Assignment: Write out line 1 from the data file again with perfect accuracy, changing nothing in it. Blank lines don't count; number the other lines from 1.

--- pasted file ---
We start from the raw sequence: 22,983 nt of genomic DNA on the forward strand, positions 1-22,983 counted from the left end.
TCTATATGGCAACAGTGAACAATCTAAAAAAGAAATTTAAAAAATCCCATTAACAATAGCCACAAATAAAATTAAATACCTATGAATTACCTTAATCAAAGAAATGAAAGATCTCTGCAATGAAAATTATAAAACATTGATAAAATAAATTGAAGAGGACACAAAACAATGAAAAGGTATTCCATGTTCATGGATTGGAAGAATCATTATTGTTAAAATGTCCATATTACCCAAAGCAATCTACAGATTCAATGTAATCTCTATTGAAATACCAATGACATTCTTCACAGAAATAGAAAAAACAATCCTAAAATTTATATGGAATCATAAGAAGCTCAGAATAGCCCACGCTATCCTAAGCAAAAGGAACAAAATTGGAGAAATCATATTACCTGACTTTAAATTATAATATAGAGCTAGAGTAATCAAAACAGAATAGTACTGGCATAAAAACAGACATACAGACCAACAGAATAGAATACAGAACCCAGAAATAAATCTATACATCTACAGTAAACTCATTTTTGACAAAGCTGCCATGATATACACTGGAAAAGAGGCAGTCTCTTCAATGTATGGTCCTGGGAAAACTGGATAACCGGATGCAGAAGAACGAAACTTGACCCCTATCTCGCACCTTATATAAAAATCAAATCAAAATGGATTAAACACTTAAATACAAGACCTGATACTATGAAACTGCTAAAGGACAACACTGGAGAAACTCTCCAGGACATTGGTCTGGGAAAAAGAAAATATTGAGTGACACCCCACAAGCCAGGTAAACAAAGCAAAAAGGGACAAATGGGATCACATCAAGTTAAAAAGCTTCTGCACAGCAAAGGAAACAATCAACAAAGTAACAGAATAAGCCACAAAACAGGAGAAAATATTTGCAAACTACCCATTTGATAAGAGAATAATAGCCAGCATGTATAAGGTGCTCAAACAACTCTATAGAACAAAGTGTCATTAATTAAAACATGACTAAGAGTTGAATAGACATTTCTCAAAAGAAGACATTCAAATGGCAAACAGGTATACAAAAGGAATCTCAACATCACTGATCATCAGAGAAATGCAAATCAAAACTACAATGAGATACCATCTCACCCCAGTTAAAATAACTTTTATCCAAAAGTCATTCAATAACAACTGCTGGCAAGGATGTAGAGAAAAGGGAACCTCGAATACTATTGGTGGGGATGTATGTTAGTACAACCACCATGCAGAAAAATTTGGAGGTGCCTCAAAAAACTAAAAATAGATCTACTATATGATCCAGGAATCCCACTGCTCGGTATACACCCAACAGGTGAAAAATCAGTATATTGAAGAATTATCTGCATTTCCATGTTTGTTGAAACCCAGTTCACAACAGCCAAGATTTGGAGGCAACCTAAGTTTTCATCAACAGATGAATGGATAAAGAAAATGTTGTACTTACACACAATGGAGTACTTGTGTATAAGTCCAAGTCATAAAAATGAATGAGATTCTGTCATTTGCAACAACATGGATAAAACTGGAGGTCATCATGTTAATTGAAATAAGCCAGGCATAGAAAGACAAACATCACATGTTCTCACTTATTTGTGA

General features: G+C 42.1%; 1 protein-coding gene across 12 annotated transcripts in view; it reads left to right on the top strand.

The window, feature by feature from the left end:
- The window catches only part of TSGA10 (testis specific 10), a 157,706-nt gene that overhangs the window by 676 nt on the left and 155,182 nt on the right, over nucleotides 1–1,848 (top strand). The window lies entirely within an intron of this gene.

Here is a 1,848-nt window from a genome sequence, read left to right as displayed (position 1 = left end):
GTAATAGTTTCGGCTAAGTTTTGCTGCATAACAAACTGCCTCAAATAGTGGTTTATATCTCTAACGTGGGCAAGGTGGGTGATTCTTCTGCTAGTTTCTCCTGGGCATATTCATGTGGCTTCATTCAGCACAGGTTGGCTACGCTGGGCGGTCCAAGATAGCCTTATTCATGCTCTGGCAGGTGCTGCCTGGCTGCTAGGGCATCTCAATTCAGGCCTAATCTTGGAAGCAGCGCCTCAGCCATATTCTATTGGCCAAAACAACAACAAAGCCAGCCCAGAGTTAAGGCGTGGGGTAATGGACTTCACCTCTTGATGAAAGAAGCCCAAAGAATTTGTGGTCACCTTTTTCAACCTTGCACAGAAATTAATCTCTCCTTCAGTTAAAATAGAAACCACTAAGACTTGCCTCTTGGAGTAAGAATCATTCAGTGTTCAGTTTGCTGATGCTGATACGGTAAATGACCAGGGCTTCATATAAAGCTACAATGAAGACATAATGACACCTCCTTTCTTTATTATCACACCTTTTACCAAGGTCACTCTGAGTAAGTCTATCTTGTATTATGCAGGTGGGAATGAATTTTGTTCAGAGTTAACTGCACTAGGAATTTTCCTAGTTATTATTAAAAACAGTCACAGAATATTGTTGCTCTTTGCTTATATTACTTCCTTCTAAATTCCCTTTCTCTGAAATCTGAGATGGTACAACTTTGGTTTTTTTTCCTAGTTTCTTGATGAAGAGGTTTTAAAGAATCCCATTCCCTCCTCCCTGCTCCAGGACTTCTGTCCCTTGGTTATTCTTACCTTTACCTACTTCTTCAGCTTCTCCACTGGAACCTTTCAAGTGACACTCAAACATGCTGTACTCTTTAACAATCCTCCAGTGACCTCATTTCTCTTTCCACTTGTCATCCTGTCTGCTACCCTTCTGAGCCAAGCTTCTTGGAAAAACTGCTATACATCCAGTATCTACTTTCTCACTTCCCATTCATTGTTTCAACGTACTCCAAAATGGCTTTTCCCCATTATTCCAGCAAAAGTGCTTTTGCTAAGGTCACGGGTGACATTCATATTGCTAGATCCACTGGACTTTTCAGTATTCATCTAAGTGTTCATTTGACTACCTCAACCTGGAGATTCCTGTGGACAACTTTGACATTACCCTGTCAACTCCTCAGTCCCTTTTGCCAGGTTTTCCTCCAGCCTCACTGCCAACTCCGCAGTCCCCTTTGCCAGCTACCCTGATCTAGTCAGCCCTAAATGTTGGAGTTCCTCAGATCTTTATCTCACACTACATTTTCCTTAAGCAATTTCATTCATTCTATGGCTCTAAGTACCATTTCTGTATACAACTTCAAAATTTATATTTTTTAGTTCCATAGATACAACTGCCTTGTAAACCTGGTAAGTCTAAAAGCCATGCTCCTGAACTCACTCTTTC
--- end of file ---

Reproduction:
We start from the raw sequence: 22,983 nt of genomic DNA on the forward strand, positions 1-22,983 counted from the left end.